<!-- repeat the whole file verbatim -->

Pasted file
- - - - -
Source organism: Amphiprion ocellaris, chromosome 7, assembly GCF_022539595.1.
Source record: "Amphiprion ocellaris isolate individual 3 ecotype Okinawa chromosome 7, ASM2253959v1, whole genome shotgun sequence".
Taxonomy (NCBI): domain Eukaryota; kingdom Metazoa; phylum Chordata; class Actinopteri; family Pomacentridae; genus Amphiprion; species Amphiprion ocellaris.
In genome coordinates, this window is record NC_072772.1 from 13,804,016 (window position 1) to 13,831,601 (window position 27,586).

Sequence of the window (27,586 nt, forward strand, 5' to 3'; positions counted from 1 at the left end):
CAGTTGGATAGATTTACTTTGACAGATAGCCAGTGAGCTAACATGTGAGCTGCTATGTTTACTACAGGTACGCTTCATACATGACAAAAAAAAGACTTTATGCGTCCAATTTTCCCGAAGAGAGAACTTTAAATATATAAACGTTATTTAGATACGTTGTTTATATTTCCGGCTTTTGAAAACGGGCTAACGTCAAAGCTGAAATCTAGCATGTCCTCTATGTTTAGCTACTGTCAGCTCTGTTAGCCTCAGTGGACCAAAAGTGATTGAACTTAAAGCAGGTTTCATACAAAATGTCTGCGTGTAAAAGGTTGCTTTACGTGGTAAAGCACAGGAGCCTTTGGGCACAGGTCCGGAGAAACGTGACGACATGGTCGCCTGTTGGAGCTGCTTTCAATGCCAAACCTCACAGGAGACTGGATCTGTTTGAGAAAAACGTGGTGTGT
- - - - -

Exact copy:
Source organism: Amphiprion ocellaris, chromosome 7, assembly GCF_022539595.1.
Source record: "Amphiprion ocellaris isolate individual 3 ecotype Okinawa chromosome 7, ASM2253959v1, whole genome shotgun sequence".
Taxonomy (NCBI): domain Eukaryota; kingdom Metazoa; phylum Chordata; class Actinopteri; family Pomacentridae; genus Amphiprion; species Amphiprion ocellaris.
In genome coordinates, this window is record NC_072772.1 from 13,804,016 (window position 1) to 13,831,601 (window position 27,586).

Sequence of the window (27,586 nt, forward strand, 5' to 3'; positions counted from 1 at the left end):
CAGTTGGATAGATTTACTTTGACAGATAGCCAGTGAGCTAACATGTGAGCTGCTATGTTTACTACAGGTACGCTTCATACATGACAAAAAAAAGACTTTATGCGTCCAATTTTCCCGAAGAGAGAACTTTAAATATATAAACGTTATTTAGATACGTTGTTTATATTTCCGGCTTTTGAAAACGGGCTAACGTCAAAGCTGAAATCTAGCATGTCCTCTATGTTTAGCTACTGTCAGCTCTGTTAGCCTCAGTGGACCAAAAGTGATTGAACTTAAAGCAGGTTTCATACAAAATGTCTGCGTGTAAAAGGTTGCTTTACGTGGTAAAGCACAGGAGCCTTTGGGCACAGGTCCGGAGAAACGTGACGACATGGTCGCCTGTTGGAGCTGCTTTCAATGCCAAACCTCACAGGAGACTGGATCTGTTTGAGAAAAACGTGGTGTGT